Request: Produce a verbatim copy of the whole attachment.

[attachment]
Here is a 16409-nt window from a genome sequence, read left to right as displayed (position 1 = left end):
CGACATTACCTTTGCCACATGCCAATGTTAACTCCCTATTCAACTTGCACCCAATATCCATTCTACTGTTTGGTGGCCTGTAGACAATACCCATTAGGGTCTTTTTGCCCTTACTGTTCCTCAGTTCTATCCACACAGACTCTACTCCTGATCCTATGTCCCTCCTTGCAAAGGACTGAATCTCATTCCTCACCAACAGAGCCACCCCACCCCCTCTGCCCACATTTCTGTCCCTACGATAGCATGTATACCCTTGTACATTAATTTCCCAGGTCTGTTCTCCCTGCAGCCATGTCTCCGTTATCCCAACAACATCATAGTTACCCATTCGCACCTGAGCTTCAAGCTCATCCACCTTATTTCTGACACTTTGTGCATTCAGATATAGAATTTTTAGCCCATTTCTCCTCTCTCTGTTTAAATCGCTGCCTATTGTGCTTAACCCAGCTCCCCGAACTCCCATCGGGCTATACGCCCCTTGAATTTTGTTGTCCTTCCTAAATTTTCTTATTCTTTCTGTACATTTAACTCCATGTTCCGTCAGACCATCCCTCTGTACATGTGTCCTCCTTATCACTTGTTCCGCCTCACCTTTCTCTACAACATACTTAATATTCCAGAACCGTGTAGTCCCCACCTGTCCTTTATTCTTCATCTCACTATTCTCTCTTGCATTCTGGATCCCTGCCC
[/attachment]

Here is a 16409-nt window from a genome sequence, read left to right as displayed (position 1 = left end):
CGACATTACCTTTGCCACATGCCAATGTTAACTCCCTATTCAACTTGCACCCAATATCCATTCTACTGTTTGGTGGCCTGTAGACAATACCCATTAGGGTCTTTTTGCCCTTACTGTTCCTCAGTTCTATCCACACAGACTCTACTCCTGATCCTATGTCCCTCCTTGCAAAGGACTGAATCTCATTCCTCACCAACAGAGCCACCCCACCCCCTCTGCCCACATTTCTGTCCCTACGATAGCATGTATACCCTTGTACATTAATTTCCCAGGTCTGTTCTCCCTGCAGCCATGTCTCCGTTATCCCAACAACATCATAGTTACCCATTCGCACCTGAGCTTCAAGCTCATCCACCTTATTTCTGACACTTTGTGCATTCAGATATAGAATTTTTAGCCCATTTCTCCTCTCTCTGTTTAAATCGCTGCCTATTGTGCTTAACCCAGCTCCCCGAACTCCCATCGGGCTATACGCCCCTTGAATTTTGTTGTCCTTCCTAAATTTTCTTATTCTTTCTGTACATTTAACTCCATGTTCCGTCAGACCATCCCTCTGTACATGTGTCCTCCTTATCACTTGTTCCGCCTCACCTTTCTCTACAACATACTTAATATTCCAGAACCGTGTAGTCCCCACCTGTCCTTTATTCTTCATCTCACTATTCTCTCTTGCATTCTGGATCCCTGCCC